- Eulerian path, a path through all edges in a graph
- Grinberg's theorem giving a necessary condition for planar graphs to have a Hamiltonian cycle
- Knight's tour, a Hamiltonian cycle in the knight's graph
- Hamiltonian path problem, the computational problem of finding Hamiltonian paths
- Hypohamiltonian graph, a non-Hamiltonian graph in which every vertex-deleted subgraph is Hamiltonian
- LCF notation for Hamiltonian cubic graphs.
- Lovász conjecture that vertex-transitive graphs are Hamiltonian
- Pancyclic graph, graphs with cycles of all lengths including a Hamiltonian cycle
- Snake-in-the-box, the longest induced path in a hypercube
- Steinhaus–Johnson–Trotter algorithm for finding a Hamiltonian path in a permutohedron
- Tait's conjecture (now known false) that 3-regular polyhedral graphs are Hamiltonian
- Travelling salesman problem
- Berge, Claude; Ghouila-Houiri, A. (1962), Programming, games and transportation networks, New York: John Wiley & Sons, Inc.
- DeLeon, Melissa, "A Study of Sufficient Conditions for Hamiltonian Cycles". Department of Mathematics and Computer Science, Seton Hall University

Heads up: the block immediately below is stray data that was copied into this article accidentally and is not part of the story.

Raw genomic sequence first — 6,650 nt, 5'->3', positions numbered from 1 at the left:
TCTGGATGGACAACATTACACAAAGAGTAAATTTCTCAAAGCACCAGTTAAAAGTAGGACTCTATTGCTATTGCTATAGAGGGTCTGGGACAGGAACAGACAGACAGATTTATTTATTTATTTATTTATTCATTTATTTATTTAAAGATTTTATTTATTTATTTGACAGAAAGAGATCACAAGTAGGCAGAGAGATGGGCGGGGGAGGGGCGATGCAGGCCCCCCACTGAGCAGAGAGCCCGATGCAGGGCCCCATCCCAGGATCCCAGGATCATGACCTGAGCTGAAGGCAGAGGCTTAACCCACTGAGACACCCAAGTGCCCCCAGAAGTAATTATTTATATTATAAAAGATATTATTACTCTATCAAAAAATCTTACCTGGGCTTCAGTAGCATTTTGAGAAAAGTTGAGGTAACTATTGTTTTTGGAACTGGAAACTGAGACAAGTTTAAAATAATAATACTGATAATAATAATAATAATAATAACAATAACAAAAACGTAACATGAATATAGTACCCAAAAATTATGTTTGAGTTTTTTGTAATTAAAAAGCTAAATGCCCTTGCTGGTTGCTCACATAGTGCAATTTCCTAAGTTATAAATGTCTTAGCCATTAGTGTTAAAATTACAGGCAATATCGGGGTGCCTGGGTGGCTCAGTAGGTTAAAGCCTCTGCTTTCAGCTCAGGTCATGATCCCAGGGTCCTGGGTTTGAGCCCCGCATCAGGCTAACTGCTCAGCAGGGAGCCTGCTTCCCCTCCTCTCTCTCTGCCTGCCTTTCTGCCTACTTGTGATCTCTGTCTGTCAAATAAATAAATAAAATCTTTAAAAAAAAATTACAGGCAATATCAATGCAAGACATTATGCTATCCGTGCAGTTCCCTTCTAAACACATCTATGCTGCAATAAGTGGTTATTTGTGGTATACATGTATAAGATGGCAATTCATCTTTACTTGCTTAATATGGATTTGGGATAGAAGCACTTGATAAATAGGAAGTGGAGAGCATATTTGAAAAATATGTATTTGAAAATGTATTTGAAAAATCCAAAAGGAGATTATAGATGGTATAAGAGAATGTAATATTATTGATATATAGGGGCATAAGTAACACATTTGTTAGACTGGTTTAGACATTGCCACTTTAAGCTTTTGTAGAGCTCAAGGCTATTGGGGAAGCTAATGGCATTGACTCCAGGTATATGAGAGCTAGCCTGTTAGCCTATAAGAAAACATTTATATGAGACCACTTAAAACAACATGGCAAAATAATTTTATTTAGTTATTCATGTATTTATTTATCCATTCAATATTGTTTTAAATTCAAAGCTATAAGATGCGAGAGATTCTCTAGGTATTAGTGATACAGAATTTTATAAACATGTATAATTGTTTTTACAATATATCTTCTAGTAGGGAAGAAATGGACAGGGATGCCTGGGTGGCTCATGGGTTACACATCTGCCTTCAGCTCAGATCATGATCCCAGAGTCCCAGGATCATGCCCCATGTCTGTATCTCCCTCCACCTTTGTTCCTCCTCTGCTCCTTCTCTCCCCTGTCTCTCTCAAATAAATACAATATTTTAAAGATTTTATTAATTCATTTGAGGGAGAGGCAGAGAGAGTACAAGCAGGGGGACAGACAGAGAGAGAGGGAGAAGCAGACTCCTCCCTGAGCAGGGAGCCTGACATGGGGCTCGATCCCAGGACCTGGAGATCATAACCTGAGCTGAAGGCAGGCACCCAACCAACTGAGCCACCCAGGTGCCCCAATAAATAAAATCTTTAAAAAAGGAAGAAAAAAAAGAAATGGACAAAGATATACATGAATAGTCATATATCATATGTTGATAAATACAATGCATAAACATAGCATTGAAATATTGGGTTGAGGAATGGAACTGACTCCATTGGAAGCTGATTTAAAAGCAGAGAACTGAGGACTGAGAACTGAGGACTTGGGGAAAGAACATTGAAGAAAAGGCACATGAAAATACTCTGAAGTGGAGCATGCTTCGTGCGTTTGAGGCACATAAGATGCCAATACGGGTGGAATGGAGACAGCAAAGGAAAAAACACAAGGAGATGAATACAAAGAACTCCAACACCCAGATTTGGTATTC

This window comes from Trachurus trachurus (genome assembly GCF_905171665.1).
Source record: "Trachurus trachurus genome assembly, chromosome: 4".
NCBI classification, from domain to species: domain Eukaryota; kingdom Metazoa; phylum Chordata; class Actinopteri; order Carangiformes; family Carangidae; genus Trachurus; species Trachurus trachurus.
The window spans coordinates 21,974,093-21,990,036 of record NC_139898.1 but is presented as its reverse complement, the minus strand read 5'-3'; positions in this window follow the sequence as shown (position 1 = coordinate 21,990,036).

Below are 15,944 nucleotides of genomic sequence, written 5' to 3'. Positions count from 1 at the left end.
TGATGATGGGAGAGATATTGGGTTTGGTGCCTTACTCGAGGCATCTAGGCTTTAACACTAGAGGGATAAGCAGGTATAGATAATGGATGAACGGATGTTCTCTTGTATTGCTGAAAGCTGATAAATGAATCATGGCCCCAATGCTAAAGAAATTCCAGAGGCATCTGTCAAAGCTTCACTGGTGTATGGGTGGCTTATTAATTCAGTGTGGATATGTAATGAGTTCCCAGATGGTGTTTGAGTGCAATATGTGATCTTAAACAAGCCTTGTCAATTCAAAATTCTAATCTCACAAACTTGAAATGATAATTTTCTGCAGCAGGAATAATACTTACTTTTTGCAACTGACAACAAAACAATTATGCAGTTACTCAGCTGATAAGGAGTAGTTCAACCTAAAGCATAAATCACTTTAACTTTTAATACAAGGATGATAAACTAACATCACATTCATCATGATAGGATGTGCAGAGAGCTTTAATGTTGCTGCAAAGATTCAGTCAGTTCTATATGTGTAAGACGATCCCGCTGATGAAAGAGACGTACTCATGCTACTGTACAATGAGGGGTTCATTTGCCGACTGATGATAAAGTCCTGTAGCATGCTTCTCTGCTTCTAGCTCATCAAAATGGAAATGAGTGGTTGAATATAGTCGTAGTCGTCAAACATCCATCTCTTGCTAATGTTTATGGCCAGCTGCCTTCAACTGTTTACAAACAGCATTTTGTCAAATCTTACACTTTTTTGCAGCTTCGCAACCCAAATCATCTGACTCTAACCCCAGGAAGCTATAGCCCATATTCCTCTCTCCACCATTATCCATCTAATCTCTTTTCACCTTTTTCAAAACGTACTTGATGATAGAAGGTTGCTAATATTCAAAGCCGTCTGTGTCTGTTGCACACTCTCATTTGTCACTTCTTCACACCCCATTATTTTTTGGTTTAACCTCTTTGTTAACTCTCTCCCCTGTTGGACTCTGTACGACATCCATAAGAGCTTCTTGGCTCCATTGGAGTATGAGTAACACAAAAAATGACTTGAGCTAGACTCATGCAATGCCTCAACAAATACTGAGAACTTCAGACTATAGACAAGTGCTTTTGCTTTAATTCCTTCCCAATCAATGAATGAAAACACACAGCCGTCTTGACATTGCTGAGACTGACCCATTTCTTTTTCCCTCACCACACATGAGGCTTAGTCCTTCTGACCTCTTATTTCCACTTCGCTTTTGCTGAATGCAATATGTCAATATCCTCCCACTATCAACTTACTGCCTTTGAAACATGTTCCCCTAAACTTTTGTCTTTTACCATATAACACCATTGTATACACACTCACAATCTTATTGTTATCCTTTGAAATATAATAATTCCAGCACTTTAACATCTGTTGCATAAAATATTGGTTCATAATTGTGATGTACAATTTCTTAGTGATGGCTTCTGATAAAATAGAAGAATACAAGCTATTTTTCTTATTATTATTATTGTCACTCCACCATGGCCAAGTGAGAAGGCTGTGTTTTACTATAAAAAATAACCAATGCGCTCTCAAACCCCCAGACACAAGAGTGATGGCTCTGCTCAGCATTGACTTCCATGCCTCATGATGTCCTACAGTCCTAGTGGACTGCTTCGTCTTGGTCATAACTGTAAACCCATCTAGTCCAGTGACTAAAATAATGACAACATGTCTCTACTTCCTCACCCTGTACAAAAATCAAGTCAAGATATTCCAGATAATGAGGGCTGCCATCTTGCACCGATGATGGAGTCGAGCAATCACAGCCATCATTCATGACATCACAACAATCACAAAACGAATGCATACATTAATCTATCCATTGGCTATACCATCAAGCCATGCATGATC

- Dirac, G. A. (1952), "Some theorems on abstract graphs", Proceedings of the London Mathematical Society, 3rd Ser. 2: 69–81, doi:10.1112/plms/s3-2.1.69, MR0047308
- Graham, Ronald L., Handbook of Combinatorics, MIT Press, 1995. ISBN 9780262571708.
- Hamilton, William Rowan, "Memorandum respecting a new system of roots of unity". Philosophical Magazine, 12 1856
- Hamilton, William Rowan, "Account of the Icosian Calculus". Proceedings of the Royal Irish Academy, 6 1858
- Meyniel, M. (1973), "Une condition suffisante d'existence d'un circuit hamiltonien dans un graphe orienté", Journal of Combinatorial Theory, Ser. B 14 (2): 137–147, doi:10.1016/0095-8956(73)90057-9
- Ore, O "A Note on Hamiltonian Circuits." American Mathematical Monthly 67, 55, 1960.
- Peterson, Ivars, "The Mathematical Tourist". 1988. W. H. Freeman and Company, NY
- Pósa, L. A theorem concerning hamilton lines. Magyar Tud. Akad. Mat. Kutato Int. Kozl. 7(1962), 225–226.
- Chuzo Iwamoto and Godfried Toussaint, "Finding Hamiltonian circuits in arrangements of Jordan curves is NP-complete," Information Processing Letters, Vol. 52, 1994, pp. 183–189.